It’s often been said that extinction is forever, but sometimes that label can be applied prematurely.
Consider the 7.5-inch-long Tachira (TAH-chee-rah) Antpitta. It has not been seen since the mid-1950s when ornithologists first recorded and described it.
The International Union for Conservation of Nature (IUCN) lists the species as critically endangered, and many feared it was extinct. That natural history mystery has now been solved, and the news is good.
An international team of researchers working deep in the mountainous forests of western Venezuela have rediscovered the Tachira Antpitta, a plump, short-tailed brown bird not seen since it was first recorded in the 1950s.
Last year, scientists from the Red Siskin Initiative (RSI), a conservation partnership between the Smithsonian and several scientific organizations in Venezuela, organized a team to search for the antpitta.
The team was led by Jhonathan Miranda of RSI and included colleagues Alejandro Nagy, Peter Bichier of the University of California at Santa Cruz, and Miguel Lentino and Miguel Matta of the Coleccion Ornitologica Phelps (COP). The American Bird Conservancy (ABC) provided financial support as part of its ongoing “Search for Lost Birds.”
The team set out in June 2016 knowing that several factors were likely to make the antpitta especially challenging to find if in fact it still existed.
The species inhabits dense undergrowth at altitudes of 5,000 to 7,000 feet in a rugged and hard-to-reach region of the Andes. It is difficult to see, much less identify visually. This antpitta differs in coloration only subtly from related species.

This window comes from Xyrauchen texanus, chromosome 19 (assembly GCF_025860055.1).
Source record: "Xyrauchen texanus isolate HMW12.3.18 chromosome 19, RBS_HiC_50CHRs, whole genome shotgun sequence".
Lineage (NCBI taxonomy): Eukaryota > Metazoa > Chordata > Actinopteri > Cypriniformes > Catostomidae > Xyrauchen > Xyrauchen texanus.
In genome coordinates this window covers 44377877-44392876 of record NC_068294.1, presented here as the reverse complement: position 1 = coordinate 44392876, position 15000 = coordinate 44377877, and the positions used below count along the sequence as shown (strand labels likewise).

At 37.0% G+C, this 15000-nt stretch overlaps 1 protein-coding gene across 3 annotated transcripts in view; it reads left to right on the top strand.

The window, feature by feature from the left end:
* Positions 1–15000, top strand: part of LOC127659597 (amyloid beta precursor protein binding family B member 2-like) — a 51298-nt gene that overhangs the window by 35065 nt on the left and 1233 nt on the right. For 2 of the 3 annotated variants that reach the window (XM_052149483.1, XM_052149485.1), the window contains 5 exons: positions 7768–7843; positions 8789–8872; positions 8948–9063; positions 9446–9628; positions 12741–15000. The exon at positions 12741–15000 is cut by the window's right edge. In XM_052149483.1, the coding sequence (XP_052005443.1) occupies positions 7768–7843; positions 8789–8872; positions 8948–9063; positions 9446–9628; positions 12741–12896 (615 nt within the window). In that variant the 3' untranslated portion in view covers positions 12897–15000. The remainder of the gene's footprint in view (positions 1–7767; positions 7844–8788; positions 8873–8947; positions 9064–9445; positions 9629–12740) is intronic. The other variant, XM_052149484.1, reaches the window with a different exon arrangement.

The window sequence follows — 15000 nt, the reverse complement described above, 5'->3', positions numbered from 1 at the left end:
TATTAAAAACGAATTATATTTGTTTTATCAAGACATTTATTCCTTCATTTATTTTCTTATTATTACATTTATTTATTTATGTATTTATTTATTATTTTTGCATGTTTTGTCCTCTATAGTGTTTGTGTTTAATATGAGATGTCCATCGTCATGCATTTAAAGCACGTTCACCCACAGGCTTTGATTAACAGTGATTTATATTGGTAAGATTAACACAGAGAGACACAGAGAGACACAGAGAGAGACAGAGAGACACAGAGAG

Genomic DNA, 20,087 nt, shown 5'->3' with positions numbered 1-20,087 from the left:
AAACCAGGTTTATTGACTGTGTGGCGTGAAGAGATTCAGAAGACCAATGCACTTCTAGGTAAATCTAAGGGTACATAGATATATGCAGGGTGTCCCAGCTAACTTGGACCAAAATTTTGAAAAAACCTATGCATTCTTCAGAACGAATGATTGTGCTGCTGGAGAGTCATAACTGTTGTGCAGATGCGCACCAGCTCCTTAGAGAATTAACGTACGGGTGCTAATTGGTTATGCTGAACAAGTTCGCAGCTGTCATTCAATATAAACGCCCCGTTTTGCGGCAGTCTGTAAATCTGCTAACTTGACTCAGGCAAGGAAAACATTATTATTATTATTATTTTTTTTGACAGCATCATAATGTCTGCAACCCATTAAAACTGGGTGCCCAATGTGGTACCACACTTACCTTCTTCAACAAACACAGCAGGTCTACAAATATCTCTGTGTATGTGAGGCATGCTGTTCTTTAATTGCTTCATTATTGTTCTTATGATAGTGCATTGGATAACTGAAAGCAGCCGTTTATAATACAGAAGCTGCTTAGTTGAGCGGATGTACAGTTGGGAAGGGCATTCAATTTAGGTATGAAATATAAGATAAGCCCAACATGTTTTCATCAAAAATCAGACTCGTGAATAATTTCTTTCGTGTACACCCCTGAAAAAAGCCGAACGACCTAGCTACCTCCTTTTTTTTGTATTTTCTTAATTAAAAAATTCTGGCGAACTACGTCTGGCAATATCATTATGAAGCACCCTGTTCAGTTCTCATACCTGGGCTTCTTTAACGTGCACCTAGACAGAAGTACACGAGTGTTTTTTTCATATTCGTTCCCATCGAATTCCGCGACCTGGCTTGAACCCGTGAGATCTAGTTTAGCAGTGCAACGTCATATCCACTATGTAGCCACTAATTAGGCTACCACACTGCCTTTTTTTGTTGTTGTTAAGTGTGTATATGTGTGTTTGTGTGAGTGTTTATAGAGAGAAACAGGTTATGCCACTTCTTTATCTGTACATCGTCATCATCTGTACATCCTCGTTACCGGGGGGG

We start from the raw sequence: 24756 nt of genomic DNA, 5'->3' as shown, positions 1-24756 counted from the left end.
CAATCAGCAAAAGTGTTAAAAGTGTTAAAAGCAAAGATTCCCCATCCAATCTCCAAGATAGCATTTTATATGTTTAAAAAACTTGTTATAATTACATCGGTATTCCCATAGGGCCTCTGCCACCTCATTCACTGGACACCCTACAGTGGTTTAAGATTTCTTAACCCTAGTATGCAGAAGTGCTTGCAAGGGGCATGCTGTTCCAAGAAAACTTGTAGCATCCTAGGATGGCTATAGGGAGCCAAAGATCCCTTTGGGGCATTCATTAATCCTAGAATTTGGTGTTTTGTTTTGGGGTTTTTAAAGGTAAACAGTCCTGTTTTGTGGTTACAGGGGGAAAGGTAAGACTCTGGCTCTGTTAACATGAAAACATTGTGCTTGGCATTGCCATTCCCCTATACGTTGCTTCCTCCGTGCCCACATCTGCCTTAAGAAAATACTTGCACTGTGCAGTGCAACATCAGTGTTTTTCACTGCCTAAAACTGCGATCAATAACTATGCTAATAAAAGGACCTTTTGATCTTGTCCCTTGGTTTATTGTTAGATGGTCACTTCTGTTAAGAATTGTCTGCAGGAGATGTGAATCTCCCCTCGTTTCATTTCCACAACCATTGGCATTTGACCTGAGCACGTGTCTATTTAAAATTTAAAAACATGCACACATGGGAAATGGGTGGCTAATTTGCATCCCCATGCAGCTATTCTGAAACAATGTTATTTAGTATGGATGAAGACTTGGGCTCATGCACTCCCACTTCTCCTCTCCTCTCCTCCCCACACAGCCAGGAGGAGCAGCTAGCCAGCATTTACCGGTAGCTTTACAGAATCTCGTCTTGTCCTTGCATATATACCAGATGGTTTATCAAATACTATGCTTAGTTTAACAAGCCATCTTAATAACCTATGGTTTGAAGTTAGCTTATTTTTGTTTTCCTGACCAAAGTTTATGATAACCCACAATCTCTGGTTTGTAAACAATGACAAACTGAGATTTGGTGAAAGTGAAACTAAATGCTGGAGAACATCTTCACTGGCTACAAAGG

On the other hand, antpittas are easier to hear than to see, but with no recordings of their voices, nobody knew what to listen for. From personal experience, I know that antpittas are notoriously difficult to see in their preferred dense jungle habitat.
In 2011 a local guide led me on a jungle hike to see antpittas in Ecuador. We saw four different species. However, if I had been alone, I doubt I would have found even one.
Fortunately, the team searching for the Tachira Antpitta in Venezuela had one advantage. They knew where to look.
“We followed the route described in the earlier expedition’s field notebooks to locate the original site of the discovery,” Miranda said.
To reach the remote location, part of what is now El Tama National Park, the team traveled by foot on steep and narrow Andean trails, with a mule train to carry their gear. From their campsite, the team hiked two hours in the dark to reach appropriate habitat at dawn, the best time to hear the birds sing.
The first day there, Miranda and Nagy heard the distinctive song of an antpitta they had not heard before.
“We were thrilled to re-find the Tachira Antpitta during our first day in the field,” said Miranda, “and we think they persist in more places we have not yet searched.”
Over the next week, the team was able to confirm the mysterious song as that of the long-lost Tachira Antpitta. They photographed it and recorded its voice for the first time.
“The rediscovery provides hope and inspiration that we still have a chance to conserve this species,” said Daniel Lebbin, ABC’s vice president of international programs. “We hope this rediscovery will lead to improved management of and attention for protected areas like El Tama National Park.”
“Jhonathan Miranda and his RSI colleagues have resolved one of South America’s great bird mysteries, and we hope their findings will contribute to a renewed effort to conserve this species,” said Lebbin.
In the coming months, the team plans to publish the full details of their findings in a scientific journal, including how the Tachira Antpitta’s voice and appearance differ from other antpittas. Additional fieldwork is necessary to learn more about this mysterious bird.
Similar habitats can be found nearby in Colombia, and the species might also occur there. This study will help future researchers determine the species’ full range, ecology and habitat requirements, and how best to ensure its survival.
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